A new LED pattern indicates that the INSTRUMENT 1 is updating. We hope you like it 🙂

Audio Effects On/Off

On/off switches for delay and reverb are available in the “More” section of preset settings.

Reset App Preferences

In Settings, use the Reset button to bring all global parameters to back to their default settings.

Bug Fixes

Verification Hash Error blocks firmware updates. The first time a note tuning is edited, the note will de-select.

Known Issues

Lightly tapping the bridge with tap method can double-trigger notes.
Pressing hard near the edge of a fret can cut off the note. This can be obvious when using String Bend. Changing the sound in the Artiphon app resets the capo setting.

Some first impressions of the Artiphon Instrument 1

I promised that I would write about the Artiphon Instrument 1. I thought I’d start with some photos of what it used to look like as a prototype. Of course, it’s quite different now and doesn’t have a bay for an iPhone, which is a good thing as far as I’m concerned. However, it is essentially the same instrument.

The version that shipped from Artiphon’s Kickstarter campaign is a nice evolution of the original, and, on first impressions, is pretty easy to use.

What’s shipped may not look as beautiful as the original, but the shipped version is still rather lovely anyway. But more than that it works and works really well.

When I unpacked it and got it out of its box the first thing I noted is that it is really well presented. The packaging is protective and works and you’ll probably want to keep hold of the box just in case.

The instrument itself feels the right weight. It’s smaller than I’d had in my mind. It’s around the size of a ukulele or maybe slightly bigger. I’ve got the black one. The surface of the device is smooth and it feels nice to handle. Of course the most important thing is how it works and handles as an instrument and I’ll be coming on to that in just a moment.

What struck me first off was that it does actually feel like an instrument and not like a piece of digital technology that you’re going to have to learn how to use and isn’t immediately obvious. That might sound like a subtle distinction, but in my view it is an important one. It means that you feel, or at least I felt, like I could pick this instrument up straight away and get going with it, and that is exactly what I did.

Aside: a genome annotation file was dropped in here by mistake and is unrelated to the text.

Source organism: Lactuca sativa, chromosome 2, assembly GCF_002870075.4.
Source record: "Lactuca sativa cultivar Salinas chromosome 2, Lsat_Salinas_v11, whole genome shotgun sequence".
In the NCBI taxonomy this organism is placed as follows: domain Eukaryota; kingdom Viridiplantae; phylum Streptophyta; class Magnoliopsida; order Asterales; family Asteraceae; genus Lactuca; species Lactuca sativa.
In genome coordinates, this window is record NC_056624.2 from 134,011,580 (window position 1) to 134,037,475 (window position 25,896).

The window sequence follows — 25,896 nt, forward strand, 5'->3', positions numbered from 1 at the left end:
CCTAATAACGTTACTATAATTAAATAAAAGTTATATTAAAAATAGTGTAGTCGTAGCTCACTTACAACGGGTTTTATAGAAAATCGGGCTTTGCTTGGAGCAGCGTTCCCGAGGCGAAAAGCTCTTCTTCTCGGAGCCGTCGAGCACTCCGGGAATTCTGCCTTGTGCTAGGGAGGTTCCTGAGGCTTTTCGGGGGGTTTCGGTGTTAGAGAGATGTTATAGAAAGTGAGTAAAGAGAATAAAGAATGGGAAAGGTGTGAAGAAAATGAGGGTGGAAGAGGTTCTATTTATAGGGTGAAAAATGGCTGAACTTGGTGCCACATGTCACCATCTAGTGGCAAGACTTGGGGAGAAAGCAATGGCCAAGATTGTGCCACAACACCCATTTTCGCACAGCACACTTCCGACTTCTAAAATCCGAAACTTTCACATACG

So let’s move on to hooking it up to a device and getting going.


The app that Artiphon have created to go along with their device is great for getting started, but if you’re a seasoned iOS music pro you’re going to get bored of these sounds very soon.

The app is very good for setting up how the instrument works though.

It gives you all the options for setting the tuning and layout of the instrument. Which is very useful in getting the thing to work how you want to.

Inside the app you can play with some basic instrument settings, although the sounds aren’t going set the world on fire, but the main thing is that you can set up MIDI here, and that’s where, for me, this instrument is going to be really useful. MIDI is very easy in the Artiphon app so you won’t have any issues I wouldn’t think.

After getting some sounds out of the thing I spent most of my time experimenting with playing with it and that’s what I’ll be sharing next.

What the ArtiPhon Instrument 1 is like to use:

I have to say, that even after just a brief time of playing with this instrument I can say that it’s a joy to use. It really is an instrument. I’m not much of a guitarist, but it does work well when you play it in guitar mode. In piano or keys mode it’s even more interesting and useful. I found that I could play and experiment with how the device worked with a variety of apps and sounds for ages as it was such a novel way of interfacing with apps.

I think that I’ve only scratched the surface with this instrument and it’s going to take a lot more interaction to get to a point where I can talk about where I think it really excels. However, I think it’ll be a lot of fun getting there.